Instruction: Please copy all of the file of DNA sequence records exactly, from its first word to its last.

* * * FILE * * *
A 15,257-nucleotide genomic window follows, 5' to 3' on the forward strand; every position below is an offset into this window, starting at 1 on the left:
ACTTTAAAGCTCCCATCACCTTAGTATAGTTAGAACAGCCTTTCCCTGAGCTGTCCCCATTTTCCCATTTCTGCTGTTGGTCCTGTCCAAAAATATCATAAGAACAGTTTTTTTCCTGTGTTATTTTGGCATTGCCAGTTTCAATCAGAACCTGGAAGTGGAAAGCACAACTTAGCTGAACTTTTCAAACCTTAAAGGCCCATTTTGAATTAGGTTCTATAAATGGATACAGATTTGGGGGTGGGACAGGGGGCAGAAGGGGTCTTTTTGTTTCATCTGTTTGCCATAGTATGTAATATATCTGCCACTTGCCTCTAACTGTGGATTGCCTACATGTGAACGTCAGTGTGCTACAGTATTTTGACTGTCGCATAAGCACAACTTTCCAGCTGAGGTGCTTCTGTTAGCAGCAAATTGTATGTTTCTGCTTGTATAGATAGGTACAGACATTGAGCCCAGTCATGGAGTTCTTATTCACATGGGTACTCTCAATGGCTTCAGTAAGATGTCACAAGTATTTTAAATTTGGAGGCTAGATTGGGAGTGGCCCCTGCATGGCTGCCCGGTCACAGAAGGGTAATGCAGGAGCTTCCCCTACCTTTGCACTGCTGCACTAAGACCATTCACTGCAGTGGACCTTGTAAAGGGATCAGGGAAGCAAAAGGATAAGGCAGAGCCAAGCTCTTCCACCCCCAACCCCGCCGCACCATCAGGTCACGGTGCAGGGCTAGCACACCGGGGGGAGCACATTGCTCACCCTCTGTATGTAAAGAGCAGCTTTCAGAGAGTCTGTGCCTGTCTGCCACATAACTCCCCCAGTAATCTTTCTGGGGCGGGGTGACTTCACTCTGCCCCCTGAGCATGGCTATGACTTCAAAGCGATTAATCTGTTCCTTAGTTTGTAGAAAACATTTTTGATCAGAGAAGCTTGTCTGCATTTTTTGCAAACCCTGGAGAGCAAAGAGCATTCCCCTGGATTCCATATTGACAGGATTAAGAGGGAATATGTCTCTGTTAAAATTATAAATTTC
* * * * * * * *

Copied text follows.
A 15,257-nucleotide genomic window follows, 5' to 3' on the forward strand; every position below is an offset into this window, starting at 1 on the left:
ACTTTAAAGCTCCCATCACCTTAGTATAGTTAGAACAGCCTTTCCCTGAGCTGTCCCCATTTTCCCATTTCTGCTGTTGGTCCTGTCCAAAAATATCATAAGAACAGTTTTTTTCCTGTGTTATTTTGGCATTGCCAGTTTCAATCAGAACCTGGAAGTGGAAAGCACAACTTAGCTGAACTTTTCAAACCTTAAAGGCCCATTTTGAATTAGGTTCTATAAATGGATACAGATTTGGGGGTGGGACAGGGGGCAGAAGGGGTCTTTTTGTTTCATCTGTTTGCCATAGTATGTAATATATCTGCCACTTGCCTCTAACTGTGGATTGCCTACATGTGAACGTCAGTGTGCTACAGTATTTTGACTGTCGCATAAGCACAACTTTCCAGCTGAGGTGCTTCTGTTAGCAGCAAATTGTATGTTTCTGCTTGTATAGATAGGTACAGACATTGAGCCCAGTCATGGAGTTCTTATTCACATGGGTACTCTCAATGGCTTCAGTAAGATGTCACAAGTATTTTAAATTTGGAGGCTAGATTGGGAGTGGCCCCTGCATGGCTGCCCGGTCACAGAAGGGTAATGCAGGAGCTTCCCCTACCTTTGCACTGCTGCACTAAGACCATTCACTGCAGTGGACCTTGTAAAGGGATCAGGGAAGCAAAAGGATAAGGCAGAGCCAAGCTCTTCCACCCCCAACCCCGCCGCACCATCAGGTCACGGTGCAGGGCTAGCACACCGGGGGGAGCACATTGCTCACCCTCTGTATGTAAAGAGCAGCTTTCAGAGAGTCTGTGCCTGTCTGCCACATAACTCCCCCAGTAATCTTTCTGGGGCGGGGTGACTTCACTCTGCCCCCTGAGCATGGCTATGACTTCAAAGCGATTAATCTGTTCCTTAGTTTGTAGAAAACATTTTTGATCAGAGAAGCTTGTCTGCATTTTTTGCAAACCCTGGAGAGCAAAGAGCATTCCCCTGGATTCCATATTGACAGGATTAAGAGGGAATATGTCTCTGTTAAAATTATAAATTTC